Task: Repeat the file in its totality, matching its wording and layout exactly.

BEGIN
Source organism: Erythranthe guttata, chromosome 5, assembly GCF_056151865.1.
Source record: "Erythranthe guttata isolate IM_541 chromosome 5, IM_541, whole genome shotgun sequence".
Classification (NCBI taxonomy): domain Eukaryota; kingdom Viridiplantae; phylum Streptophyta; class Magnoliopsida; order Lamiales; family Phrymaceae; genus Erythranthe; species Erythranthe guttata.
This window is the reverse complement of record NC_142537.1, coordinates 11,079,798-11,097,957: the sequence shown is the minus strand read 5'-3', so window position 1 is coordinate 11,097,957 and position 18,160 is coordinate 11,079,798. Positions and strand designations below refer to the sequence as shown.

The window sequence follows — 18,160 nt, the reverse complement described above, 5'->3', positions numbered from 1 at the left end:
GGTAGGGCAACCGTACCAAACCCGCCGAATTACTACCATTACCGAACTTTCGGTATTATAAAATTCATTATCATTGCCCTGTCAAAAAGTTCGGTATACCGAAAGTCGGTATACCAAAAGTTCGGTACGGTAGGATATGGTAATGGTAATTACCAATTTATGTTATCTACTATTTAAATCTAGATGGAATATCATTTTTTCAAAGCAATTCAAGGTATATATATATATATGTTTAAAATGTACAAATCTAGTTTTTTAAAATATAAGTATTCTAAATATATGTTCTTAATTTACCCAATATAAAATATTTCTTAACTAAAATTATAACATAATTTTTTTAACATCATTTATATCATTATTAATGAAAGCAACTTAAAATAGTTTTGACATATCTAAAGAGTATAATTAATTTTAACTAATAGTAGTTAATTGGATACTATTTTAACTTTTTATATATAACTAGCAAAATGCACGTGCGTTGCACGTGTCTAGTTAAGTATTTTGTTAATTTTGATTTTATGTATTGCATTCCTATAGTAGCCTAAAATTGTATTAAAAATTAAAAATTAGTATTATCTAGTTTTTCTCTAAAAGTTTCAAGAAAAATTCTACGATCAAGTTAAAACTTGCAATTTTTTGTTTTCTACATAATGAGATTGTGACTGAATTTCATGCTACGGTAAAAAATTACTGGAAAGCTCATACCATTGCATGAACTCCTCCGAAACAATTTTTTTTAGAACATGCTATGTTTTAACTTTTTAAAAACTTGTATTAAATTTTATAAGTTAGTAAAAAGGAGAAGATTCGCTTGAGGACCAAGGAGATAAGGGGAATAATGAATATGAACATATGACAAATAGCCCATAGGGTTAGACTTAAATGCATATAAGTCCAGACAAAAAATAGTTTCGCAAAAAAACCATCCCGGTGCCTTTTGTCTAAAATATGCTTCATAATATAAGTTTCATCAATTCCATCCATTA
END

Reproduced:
Source organism: Erythranthe guttata, chromosome 5, assembly GCF_056151865.1.
Source record: "Erythranthe guttata isolate IM_541 chromosome 5, IM_541, whole genome shotgun sequence".
Classification (NCBI taxonomy): domain Eukaryota; kingdom Viridiplantae; phylum Streptophyta; class Magnoliopsida; order Lamiales; family Phrymaceae; genus Erythranthe; species Erythranthe guttata.
This window is the reverse complement of record NC_142537.1, coordinates 11,079,798-11,097,957: the sequence shown is the minus strand read 5'-3', so window position 1 is coordinate 11,097,957 and position 18,160 is coordinate 11,079,798. Positions and strand designations below refer to the sequence as shown.

The window sequence follows — 18,160 nt, the reverse complement described above, 5'->3', positions numbered from 1 at the left end:
GGTAGGGCAACCGTACCAAACCCGCCGAATTACTACCATTACCGAACTTTCGGTATTATAAAATTCATTATCATTGCCCTGTCAAAAAGTTCGGTATACCGAAAGTCGGTATACCAAAAGTTCGGTACGGTAGGATATGGTAATGGTAATTACCAATTTATGTTATCTACTATTTAAATCTAGATGGAATATCATTTTTTCAAAGCAATTCAAGGTATATATATATATATGTTTAAAATGTACAAATCTAGTTTTTTAAAATATAAGTATTCTAAATATATGTTCTTAATTTACCCAATATAAAATATTTCTTAACTAAAATTATAACATAATTTTTTTAACATCATTTATATCATTATTAATGAAAGCAACTTAAAATAGTTTTGACATATCTAAAGAGTATAATTAATTTTAACTAATAGTAGTTAATTGGATACTATTTTAACTTTTTATATATAACTAGCAAAATGCACGTGCGTTGCACGTGTCTAGTTAAGTATTTTGTTAATTTTGATTTTATGTATTGCATTCCTATAGTAGCCTAAAATTGTATTAAAAATTAAAAATTAGTATTATCTAGTTTTTCTCTAAAAGTTTCAAGAAAAATTCTACGATCAAGTTAAAACTTGCAATTTTTTGTTTTCTACATAATGAGATTGTGACTGAATTTCATGCTACGGTAAAAAATTACTGGAAAGCTCATACCATTGCATGAACTCCTCCGAAACAATTTTTTTTAGAACATGCTATGTTTTAACTTTTTAAAAACTTGTATTAAATTTTATAAGTTAGTAAAAAGGAGAAGATTCGCTTGAGGACCAAGGAGATAAGGGGAATAATGAATATGAACATATGACAAATAGCCCATAGGGTTAGACTTAAATGCATATAAGTCCAGACAAAAAATAGTTTCGCAAAAAAACCATCCCGGTGCCTTTTGTCTAAAATATGCTTCATAATATAAGTTTCATCAATTCCATCCATTA